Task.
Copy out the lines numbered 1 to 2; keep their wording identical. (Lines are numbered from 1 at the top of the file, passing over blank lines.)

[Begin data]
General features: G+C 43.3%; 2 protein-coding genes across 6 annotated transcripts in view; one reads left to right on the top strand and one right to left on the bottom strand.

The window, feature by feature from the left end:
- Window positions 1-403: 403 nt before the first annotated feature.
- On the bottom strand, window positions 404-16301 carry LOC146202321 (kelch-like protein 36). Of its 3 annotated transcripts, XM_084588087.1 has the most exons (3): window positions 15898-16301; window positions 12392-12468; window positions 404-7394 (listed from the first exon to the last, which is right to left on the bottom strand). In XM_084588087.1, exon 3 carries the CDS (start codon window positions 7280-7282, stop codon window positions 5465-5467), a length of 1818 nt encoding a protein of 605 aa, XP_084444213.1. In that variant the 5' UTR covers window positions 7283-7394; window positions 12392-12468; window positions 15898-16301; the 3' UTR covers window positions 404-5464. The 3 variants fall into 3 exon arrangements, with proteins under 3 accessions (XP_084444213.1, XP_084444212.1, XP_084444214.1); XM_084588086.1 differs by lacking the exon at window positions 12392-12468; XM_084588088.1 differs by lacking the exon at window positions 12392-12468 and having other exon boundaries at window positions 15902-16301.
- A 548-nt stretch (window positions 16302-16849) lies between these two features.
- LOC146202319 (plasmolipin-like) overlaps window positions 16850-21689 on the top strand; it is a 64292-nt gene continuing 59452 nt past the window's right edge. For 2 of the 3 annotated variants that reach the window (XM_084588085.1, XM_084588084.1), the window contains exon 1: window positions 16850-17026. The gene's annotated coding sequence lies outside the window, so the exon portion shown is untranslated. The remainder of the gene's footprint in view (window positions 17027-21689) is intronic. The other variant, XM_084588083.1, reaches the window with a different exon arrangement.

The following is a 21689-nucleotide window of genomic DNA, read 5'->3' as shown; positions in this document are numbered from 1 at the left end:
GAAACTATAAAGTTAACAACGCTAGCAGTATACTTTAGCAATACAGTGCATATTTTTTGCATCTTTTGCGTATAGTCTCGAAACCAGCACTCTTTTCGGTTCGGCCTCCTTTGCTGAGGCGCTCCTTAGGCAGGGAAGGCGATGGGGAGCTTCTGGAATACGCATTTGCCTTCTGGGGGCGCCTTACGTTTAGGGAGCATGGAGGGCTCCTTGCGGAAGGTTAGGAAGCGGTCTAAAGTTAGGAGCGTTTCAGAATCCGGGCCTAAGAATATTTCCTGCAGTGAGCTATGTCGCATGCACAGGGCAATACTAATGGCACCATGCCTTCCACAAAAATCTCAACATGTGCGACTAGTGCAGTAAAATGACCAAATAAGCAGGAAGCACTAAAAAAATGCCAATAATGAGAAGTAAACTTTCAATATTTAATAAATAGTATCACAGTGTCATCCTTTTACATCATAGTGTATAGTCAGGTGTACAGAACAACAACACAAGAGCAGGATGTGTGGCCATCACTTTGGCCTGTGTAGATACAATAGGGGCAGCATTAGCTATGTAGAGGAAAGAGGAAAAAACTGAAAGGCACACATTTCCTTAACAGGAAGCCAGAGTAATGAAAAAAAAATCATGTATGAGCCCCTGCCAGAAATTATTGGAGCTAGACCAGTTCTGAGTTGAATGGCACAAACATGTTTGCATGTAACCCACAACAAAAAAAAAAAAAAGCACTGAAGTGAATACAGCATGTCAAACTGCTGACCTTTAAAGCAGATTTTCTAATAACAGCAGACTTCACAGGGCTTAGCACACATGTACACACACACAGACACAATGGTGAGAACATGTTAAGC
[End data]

General features: G+C 43.3%; 2 protein-coding genes across 6 annotated transcripts in view; one reads left to right on the top strand and one right to left on the bottom strand.

The window, feature by feature from the left end: